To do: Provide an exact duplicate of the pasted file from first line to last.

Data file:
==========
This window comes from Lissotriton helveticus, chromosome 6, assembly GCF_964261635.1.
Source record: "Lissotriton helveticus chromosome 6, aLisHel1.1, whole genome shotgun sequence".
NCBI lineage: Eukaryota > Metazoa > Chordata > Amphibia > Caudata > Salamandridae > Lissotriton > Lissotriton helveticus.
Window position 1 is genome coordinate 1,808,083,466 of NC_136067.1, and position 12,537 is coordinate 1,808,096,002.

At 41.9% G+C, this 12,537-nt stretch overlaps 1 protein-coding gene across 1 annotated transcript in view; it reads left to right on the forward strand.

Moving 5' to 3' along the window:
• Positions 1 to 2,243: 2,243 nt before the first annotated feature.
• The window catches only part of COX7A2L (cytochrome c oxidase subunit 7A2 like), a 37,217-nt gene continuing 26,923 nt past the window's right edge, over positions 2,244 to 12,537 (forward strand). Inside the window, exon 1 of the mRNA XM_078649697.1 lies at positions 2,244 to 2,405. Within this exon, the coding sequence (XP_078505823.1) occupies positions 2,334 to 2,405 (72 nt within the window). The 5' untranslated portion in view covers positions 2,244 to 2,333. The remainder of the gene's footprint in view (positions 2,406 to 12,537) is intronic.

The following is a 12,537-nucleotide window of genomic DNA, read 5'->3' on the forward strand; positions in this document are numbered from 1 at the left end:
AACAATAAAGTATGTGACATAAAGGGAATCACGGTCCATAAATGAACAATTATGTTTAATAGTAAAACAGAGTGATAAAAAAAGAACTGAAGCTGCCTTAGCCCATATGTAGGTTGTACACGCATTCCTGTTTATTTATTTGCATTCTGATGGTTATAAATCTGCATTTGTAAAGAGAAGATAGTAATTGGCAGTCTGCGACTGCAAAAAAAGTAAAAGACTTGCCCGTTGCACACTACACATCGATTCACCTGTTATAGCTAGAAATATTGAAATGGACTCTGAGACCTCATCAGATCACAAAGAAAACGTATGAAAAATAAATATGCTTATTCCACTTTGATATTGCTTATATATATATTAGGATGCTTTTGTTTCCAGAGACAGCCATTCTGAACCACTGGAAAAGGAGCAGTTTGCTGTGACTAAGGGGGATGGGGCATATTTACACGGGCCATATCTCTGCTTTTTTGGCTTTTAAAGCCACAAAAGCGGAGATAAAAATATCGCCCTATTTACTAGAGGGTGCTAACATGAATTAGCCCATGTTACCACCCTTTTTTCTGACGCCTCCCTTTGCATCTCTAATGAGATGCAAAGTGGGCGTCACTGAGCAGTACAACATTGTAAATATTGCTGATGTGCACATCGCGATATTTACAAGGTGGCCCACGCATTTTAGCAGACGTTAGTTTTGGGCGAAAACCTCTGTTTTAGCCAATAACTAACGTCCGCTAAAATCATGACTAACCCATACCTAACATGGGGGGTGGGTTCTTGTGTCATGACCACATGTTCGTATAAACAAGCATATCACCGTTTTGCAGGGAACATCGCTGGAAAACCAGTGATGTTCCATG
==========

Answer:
This window comes from Lissotriton helveticus, chromosome 6, assembly GCF_964261635.1.
Source record: "Lissotriton helveticus chromosome 6, aLisHel1.1, whole genome shotgun sequence".
NCBI lineage: Eukaryota > Metazoa > Chordata > Amphibia > Caudata > Salamandridae > Lissotriton > Lissotriton helveticus.
Window position 1 is genome coordinate 1,808,083,466 of NC_136067.1, and position 12,537 is coordinate 1,808,096,002.

At 41.9% G+C, this 12,537-nt stretch overlaps 1 protein-coding gene across 1 annotated transcript in view; it reads left to right on the forward strand.

Moving 5' to 3' along the window:
• Positions 1 to 2,243: 2,243 nt before the first annotated feature.
• The window catches only part of COX7A2L (cytochrome c oxidase subunit 7A2 like), a 37,217-nt gene continuing 26,923 nt past the window's right edge, over positions 2,244 to 12,537 (forward strand). Inside the window, exon 1 of the mRNA XM_078649697.1 lies at positions 2,244 to 2,405. Within this exon, the coding sequence (XP_078505823.1) occupies positions 2,334 to 2,405 (72 nt within the window). The 5' untranslated portion in view covers positions 2,244 to 2,333. The remainder of the gene's footprint in view (positions 2,406 to 12,537) is intronic.

The following is a 12,537-nucleotide window of genomic DNA, read 5'->3' on the forward strand; positions in this document are numbered from 1 at the left end:
AACAATAAAGTATGTGACATAAAGGGAATCACGGTCCATAAATGAACAATTATGTTTAATAGTAAAACAGAGTGATAAAAAAAGAACTGAAGCTGCCTTAGCCCATATGTAGGTTGTACACGCATTCCTGTTTATTTATTTGCATTCTGATGGTTATAAATCTGCATTTGTAAAGAGAAGATAGTAATTGGCAGTCTGCGACTGCAAAAAAAGTAAAAGACTTGCCCGTTGCACACTACACATCGATTCACCTGTTATAGCTAGAAATATTGAAATGGACTCTGAGACCTCATCAGATCACAAAGAAAACGTATGAAAAATAAATATGCTTATTCCACTTTGATATTGCTTATATATATATTAGGATGCTTTTGTTTCCAGAGACAGCCATTCTGAACCACTGGAAAAGGAGCAGTTTGCTGTGACTAAGGGGGATGGGGCATATTTACACGGGCCATATCTCTGCTTTTTTGGCTTTTAAAGCCACAAAAGCGGAGATAAAAATATCGCCCTATTTACTAGAGGGTGCTAACATGAATTAGCCCATGTTACCACCCTTTTTTCTGACGCCTCCCTTTGCATCTCTAATGAGATGCAAAGTGGGCGTCACTGAGCAGTACAACATTGTAAATATTGCTGATGTGCACATCGCGATATTTACAAGGTGGCCCACGCATTTTAGCAGACGTTAGTTTTGGGCGAAAACCTCTGTTTTAGCCAATAACTAACGTCCGCTAAAATCATGACTAACCCATACCTAACATGGGGGGTGGGTTCTTGTGTCATGACCACATGTTCGTATAAACAAGCATATCACCGTTTTGCAGGGAACATCGCTGGAAAACCAGTGATGTTCCATG